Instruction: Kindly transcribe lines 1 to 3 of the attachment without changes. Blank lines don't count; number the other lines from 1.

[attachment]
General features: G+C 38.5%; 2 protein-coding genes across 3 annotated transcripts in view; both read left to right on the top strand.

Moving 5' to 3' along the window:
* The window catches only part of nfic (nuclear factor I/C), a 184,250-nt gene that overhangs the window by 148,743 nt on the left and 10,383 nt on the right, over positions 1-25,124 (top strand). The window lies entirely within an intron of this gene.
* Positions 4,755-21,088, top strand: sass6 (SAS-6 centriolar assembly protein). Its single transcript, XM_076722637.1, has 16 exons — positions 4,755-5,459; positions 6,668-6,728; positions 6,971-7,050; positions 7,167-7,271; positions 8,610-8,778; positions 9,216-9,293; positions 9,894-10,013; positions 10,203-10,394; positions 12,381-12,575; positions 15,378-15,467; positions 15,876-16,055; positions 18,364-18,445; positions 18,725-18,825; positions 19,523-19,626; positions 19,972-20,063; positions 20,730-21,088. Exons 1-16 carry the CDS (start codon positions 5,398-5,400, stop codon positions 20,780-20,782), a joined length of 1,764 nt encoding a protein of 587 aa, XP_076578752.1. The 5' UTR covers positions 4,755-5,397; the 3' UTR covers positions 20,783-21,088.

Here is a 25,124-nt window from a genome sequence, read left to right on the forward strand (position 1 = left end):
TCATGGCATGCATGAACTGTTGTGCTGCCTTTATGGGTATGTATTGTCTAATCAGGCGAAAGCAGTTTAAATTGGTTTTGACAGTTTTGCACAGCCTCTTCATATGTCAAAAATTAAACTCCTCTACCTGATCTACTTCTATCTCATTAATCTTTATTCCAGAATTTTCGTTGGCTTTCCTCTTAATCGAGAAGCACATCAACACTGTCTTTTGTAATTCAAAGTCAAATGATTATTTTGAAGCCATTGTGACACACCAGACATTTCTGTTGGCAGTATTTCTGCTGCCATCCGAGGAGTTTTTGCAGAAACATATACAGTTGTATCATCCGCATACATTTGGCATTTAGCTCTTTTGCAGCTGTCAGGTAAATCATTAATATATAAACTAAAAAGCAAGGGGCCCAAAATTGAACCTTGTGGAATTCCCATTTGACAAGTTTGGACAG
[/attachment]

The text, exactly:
General features: G+C 38.5%; 2 protein-coding genes across 3 annotated transcripts in view; both read left to right on the top strand.

Moving 5' to 3' along the window:
* The window catches only part of nfic (nuclear factor I/C), a 184,250-nt gene that overhangs the window by 148,743 nt on the left and 10,383 nt on the right, over positions 1-25,124 (top strand). The window lies entirely within an intron of this gene.